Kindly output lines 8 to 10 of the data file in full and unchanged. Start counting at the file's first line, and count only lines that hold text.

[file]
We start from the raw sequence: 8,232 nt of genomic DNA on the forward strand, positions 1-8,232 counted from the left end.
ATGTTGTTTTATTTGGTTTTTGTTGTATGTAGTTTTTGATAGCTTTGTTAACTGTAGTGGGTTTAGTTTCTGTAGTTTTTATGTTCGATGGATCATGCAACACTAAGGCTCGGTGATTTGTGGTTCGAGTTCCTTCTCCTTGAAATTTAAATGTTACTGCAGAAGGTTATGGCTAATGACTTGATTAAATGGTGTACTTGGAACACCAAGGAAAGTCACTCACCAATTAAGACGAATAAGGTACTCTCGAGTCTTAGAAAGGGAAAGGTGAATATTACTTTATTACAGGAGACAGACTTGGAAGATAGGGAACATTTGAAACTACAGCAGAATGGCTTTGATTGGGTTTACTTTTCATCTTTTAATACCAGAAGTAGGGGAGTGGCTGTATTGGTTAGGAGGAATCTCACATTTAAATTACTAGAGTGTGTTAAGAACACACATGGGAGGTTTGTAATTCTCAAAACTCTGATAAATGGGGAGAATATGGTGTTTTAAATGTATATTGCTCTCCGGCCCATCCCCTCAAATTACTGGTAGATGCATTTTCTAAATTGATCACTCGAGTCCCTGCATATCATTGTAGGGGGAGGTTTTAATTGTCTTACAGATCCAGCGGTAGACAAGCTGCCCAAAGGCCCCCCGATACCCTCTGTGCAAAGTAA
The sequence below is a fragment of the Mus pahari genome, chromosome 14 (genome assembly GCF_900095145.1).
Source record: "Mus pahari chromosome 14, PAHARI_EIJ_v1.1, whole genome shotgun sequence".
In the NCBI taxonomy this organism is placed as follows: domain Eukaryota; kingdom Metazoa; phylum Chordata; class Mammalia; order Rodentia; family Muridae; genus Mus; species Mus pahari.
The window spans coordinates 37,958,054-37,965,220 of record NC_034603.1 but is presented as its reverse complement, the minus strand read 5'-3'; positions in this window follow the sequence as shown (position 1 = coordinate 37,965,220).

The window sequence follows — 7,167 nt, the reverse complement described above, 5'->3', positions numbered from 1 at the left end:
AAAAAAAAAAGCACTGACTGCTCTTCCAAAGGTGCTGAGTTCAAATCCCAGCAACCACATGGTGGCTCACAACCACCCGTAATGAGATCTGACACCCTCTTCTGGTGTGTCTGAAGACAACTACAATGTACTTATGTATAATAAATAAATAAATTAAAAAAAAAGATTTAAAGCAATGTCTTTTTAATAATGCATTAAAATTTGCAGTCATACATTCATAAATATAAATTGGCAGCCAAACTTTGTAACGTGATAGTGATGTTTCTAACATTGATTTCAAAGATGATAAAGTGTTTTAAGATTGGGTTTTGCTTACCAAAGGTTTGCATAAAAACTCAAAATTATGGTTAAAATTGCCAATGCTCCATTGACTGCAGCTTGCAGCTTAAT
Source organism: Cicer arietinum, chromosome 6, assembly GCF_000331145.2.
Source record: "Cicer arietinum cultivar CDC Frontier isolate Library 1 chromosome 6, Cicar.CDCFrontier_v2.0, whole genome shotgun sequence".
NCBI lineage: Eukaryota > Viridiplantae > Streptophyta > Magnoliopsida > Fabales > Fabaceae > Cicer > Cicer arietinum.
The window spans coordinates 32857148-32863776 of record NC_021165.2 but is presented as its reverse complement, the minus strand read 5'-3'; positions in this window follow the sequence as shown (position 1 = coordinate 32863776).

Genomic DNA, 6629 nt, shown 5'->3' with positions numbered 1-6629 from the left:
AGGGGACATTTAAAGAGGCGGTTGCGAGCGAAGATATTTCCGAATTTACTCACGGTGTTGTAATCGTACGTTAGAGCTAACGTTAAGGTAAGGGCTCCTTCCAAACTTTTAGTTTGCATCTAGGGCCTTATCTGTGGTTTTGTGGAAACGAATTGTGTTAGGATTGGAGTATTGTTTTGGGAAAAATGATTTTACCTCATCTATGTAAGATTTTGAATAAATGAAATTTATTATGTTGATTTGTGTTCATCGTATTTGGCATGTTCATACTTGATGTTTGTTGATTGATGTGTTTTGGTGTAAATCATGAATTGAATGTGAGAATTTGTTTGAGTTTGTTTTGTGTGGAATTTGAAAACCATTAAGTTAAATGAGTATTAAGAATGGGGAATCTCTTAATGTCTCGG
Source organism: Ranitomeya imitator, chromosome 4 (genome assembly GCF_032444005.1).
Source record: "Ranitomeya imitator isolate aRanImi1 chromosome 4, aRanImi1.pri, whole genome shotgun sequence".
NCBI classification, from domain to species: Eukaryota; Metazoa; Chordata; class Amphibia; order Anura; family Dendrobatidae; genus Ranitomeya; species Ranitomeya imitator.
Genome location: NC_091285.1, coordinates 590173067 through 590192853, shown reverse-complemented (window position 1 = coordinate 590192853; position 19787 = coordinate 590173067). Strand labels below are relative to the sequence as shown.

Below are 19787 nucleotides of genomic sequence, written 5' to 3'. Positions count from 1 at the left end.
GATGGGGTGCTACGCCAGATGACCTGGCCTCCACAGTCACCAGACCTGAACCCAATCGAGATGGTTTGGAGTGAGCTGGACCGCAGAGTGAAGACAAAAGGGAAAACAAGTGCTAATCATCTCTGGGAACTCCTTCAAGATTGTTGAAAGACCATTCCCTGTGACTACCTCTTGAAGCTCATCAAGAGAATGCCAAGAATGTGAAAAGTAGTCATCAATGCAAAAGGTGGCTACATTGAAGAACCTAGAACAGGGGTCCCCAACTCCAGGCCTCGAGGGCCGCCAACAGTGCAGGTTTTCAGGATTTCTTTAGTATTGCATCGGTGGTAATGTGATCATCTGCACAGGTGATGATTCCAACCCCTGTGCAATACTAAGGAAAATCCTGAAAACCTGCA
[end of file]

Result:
AAAAAAAAAAGCACTGACTGCTCTTCCAAAGGTGCTGAGTTCAAATCCCAGCAACCACATGGTGGCTCACAACCACCCGTAATGAGATCTGACACCCTCTTCTGGTGTGTCTGAAGACAACTACAATGTACTTATGTATAATAAATAAATAAATTAAAAAAAAAGATTTAAAGCAATGTCTTTTTAATAATGCATTAAAATTTGCAGTCATACATTCATAAATATAAATTGGCAGCCAAACTTTGTAACGTGATAGTGATGTTTCTAACATTGATTTCAAAGATGATAAAGTGTTTTAAGATTGGGTTTTGCTTACCAAAGGTTTGCATAAAAACTCAAAATTATGGTTAAAATTGCCAATGCTCCATTGACTGCAGCTTGCAGCTTAAT
Source organism: Cicer arietinum, chromosome 6, assembly GCF_000331145.2.
Source record: "Cicer arietinum cultivar CDC Frontier isolate Library 1 chromosome 6, Cicar.CDCFrontier_v2.0, whole genome shotgun sequence".